Like the rest of us, Callerlab is concerned about maintaining our wonderful activity. The formerly rigid dress code has been relaxed. Ideas for shortening the teaching time for new dancers are bubbling forth. Suggestions for offering a series of "teach whoever comes through the door" dances are being followed up. The difficult problem of raising public awareness is being tackled.
The bottom line seems to be this: The square dance activity as we "old timers" have known it is changing. Modern Square Dancing will surely survive, but in a new form. Callerlab will be helping to define its future.
The Callerlab lists lay out the ground rules for each level. But surprises often pop up — teehee! If the hall is listed as "DBD" or "Nonstandard", or perhaps "Take no Prisoners" then expect the unexpected! But even under normal circumstances, callers occasionally wander away from the list. During a convention they sometimes forget which hall they're in (Dancers are very quick to correct such memory lapses!) Some realize too late that the dancers in front of them aren't used to starting the next call from the position they're in — even though it's technically OK. Callers have a variety of accents and delivery habits which sometimes get in the way. A dancer's attention can be distracted at just the wrong moment. The mic can suddeny drop out. All the above adds an element of "interest" ("anticipation"?, "trepidation"?) to our glorious activity. We dance in the real world of human limitations. Hurrah!!
In 1970 callers and cuers from the Maritime provinces decided to climb out on a limb by organizing a special weekend event aimed at attracting dancers from all three Maritime provences: New Brunswick, Nova Scotia, and Prince Edward Island. Part of the attraction, it was hoped, would be that leaders from all those provences would be on staff. There was apparently some apprehension: would anyone show up?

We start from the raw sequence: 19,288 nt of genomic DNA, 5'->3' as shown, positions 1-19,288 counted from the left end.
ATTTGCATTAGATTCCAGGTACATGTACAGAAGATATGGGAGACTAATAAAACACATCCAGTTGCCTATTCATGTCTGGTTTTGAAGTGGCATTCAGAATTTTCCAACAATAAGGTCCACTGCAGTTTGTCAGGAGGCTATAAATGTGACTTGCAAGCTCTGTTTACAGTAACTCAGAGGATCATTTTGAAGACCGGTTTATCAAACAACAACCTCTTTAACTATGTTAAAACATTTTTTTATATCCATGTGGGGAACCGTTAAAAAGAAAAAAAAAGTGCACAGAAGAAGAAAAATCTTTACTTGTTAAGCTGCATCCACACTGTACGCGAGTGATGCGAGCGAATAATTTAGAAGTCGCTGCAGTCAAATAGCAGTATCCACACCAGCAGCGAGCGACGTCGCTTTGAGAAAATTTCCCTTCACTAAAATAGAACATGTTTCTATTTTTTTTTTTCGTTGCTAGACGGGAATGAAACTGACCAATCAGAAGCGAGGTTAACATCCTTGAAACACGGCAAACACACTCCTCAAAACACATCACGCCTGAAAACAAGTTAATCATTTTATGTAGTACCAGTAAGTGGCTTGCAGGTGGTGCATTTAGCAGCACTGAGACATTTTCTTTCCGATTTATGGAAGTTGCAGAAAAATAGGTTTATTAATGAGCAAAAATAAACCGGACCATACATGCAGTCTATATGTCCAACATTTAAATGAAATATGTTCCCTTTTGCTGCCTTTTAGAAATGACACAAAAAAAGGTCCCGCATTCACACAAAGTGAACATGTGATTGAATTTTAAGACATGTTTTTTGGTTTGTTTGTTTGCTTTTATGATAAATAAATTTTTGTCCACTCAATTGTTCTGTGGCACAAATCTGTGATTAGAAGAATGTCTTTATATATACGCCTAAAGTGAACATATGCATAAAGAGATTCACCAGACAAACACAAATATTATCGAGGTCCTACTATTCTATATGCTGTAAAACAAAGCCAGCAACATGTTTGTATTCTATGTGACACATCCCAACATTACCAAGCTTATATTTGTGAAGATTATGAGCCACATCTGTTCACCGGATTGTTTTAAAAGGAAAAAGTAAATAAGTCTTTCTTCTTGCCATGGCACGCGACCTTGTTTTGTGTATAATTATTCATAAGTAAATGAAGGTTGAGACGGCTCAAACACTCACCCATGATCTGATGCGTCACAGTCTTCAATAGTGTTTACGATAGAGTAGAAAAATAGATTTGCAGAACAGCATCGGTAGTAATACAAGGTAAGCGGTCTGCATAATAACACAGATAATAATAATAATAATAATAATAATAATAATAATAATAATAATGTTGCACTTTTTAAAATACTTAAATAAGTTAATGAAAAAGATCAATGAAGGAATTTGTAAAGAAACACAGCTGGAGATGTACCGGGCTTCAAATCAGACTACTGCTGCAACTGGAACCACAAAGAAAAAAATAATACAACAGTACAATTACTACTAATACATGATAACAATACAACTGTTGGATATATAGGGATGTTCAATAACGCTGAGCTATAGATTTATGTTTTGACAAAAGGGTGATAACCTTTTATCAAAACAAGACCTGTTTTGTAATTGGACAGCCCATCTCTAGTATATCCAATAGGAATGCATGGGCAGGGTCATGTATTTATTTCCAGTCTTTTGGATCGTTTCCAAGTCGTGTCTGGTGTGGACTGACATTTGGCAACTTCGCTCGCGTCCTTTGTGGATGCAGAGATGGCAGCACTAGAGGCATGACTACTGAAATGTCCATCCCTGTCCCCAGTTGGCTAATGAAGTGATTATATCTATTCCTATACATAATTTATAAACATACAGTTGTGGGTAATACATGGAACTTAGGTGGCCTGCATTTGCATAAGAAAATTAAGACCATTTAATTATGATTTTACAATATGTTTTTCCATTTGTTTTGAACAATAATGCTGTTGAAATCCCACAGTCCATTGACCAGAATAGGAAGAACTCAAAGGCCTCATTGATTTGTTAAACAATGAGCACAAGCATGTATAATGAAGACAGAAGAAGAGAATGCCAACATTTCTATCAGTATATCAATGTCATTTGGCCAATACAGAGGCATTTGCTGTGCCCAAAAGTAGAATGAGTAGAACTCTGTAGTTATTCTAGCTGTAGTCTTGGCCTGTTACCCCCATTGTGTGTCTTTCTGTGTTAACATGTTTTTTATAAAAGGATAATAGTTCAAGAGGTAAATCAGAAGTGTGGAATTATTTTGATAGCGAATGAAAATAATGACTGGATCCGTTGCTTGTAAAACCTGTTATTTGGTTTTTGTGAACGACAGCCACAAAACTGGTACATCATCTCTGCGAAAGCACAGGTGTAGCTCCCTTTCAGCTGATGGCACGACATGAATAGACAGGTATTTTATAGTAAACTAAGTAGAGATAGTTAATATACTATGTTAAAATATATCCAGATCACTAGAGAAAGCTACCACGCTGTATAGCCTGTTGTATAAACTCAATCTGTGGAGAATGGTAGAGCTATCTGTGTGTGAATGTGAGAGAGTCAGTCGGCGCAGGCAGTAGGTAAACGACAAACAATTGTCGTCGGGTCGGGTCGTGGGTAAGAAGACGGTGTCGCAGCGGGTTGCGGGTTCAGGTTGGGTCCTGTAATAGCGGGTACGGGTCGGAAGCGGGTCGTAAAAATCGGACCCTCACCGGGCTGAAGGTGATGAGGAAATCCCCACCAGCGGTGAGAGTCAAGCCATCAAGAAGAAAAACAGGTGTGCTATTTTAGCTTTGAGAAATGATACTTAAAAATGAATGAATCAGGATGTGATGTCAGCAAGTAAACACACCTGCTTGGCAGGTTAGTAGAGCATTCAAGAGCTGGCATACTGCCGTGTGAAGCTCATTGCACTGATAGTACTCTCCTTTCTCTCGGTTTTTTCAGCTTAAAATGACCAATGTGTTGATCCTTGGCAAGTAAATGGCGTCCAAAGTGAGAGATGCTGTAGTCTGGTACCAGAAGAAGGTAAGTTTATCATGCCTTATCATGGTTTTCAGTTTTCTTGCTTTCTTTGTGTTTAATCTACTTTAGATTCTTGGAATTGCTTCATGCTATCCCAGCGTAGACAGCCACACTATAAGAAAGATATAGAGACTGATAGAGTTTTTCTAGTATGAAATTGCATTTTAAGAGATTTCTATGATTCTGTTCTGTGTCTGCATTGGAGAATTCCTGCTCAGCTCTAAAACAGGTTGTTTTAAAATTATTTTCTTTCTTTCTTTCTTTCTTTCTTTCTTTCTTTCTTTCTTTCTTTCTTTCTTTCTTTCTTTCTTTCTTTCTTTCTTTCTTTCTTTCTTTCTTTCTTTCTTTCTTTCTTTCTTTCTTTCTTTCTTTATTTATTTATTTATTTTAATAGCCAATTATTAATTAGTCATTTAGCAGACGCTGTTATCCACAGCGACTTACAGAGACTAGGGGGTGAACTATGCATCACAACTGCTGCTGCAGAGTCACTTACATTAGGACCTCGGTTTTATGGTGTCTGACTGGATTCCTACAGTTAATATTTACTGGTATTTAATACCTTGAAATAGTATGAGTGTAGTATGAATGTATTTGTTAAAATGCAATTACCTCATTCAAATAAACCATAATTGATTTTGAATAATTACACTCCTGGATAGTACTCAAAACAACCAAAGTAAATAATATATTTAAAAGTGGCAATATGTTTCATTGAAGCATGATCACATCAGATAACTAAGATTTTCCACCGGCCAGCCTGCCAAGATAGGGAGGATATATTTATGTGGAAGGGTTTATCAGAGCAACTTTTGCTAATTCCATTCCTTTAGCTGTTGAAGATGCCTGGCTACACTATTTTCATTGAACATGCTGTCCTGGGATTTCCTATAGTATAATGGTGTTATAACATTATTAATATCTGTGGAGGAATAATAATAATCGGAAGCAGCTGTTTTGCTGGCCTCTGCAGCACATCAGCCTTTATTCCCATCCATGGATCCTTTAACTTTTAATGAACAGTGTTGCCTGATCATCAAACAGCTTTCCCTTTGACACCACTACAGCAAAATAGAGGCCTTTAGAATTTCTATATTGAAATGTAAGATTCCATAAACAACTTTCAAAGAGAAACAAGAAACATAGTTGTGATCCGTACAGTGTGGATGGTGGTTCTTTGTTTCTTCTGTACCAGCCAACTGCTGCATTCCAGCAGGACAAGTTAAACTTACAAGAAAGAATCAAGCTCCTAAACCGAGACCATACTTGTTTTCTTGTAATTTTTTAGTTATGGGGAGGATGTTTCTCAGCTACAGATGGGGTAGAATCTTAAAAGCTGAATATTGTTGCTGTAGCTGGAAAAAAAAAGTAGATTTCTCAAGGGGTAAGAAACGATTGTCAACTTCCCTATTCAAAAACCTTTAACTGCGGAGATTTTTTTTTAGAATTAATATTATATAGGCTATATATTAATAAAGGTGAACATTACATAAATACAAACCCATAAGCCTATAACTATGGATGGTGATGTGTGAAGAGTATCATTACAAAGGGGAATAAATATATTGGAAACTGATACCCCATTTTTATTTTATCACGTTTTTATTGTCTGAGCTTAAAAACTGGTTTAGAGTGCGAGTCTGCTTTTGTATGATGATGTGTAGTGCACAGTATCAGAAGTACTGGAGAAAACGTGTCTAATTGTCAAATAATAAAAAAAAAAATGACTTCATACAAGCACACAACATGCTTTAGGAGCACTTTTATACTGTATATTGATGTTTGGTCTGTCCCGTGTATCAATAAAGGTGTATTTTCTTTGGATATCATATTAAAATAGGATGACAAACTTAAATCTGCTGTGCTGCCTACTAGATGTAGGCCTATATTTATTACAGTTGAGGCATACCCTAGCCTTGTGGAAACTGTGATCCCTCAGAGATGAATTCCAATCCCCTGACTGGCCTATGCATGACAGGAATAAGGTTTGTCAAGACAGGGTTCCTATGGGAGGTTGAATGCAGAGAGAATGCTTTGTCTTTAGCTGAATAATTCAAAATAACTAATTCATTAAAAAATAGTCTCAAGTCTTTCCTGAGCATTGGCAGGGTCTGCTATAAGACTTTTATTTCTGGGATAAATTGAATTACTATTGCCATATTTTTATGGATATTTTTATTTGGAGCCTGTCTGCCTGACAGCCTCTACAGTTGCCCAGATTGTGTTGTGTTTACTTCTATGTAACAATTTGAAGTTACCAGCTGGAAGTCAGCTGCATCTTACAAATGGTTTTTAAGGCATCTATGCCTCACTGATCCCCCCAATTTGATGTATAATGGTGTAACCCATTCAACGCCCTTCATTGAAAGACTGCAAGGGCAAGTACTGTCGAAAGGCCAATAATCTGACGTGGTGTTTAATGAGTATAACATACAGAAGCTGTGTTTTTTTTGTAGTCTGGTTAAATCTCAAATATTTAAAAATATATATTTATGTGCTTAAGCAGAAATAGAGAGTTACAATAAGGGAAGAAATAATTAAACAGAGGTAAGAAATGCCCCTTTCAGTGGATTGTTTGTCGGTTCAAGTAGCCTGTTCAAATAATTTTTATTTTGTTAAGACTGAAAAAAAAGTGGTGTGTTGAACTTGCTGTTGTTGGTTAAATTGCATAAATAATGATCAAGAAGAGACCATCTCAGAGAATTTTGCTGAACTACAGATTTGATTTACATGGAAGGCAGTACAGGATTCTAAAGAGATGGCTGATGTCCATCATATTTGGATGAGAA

Amazingly, they did! The first Maritime convention was a huge success; and in following years as many as 1000 dancers attended. Over time the numbers have declined, yet those who come still leave with good memories. The Maritime Convention remains unique in the Maritime dance scene.
The following pictures were taken during the fiftieth convention, held at the Glengarry Best Western Hotel in Truro. As he prowled the dance floors snapping away, the photographer was sometimes asked "What do you do with all those pictures?" The usual reply was something like "Well, 90 percent of what I shoot usually turns out to be garbage. Some of the rest, though, might just end up on the Internet." Guess what; here they are!
At the Registration Desk, Martin Belanger will drill a hole in your badge for the special 50th Anniversary Dangle.
Note: After consultation with Faye Germon, right, it is decided that badges should be removed prior to drilling.
Jim DesBarres calling in front of the Mainstream Hall decorations
Round dancers always have a place at Maritime Conventions.
Moments from the Mainstream Hall on Saturday
Contra dancers take over the floor.
Want to dance the next tip but can't quite make a square? Experienced dancers know the solution: ask a phantom (or two) to fill in! Phantoms are spirits who come when needed, and do their part of the action so the real folks can dance. They are, however, quite mischievous, and their antics can cause all sorts of hilarious bloopers by real dancers! Thankfully, phantoms disappear when no longer needed. Like its namesake, this newsletter first came when needed — to fill in for it's predecessor Between Tips. It's antics have been largely harmless, and it was expected to "go poof" when a new Between Tips editor was found. Such editors, however, seem to be rare birds; expect The Phantom to haunt the SRDFNS web site for awhile yet!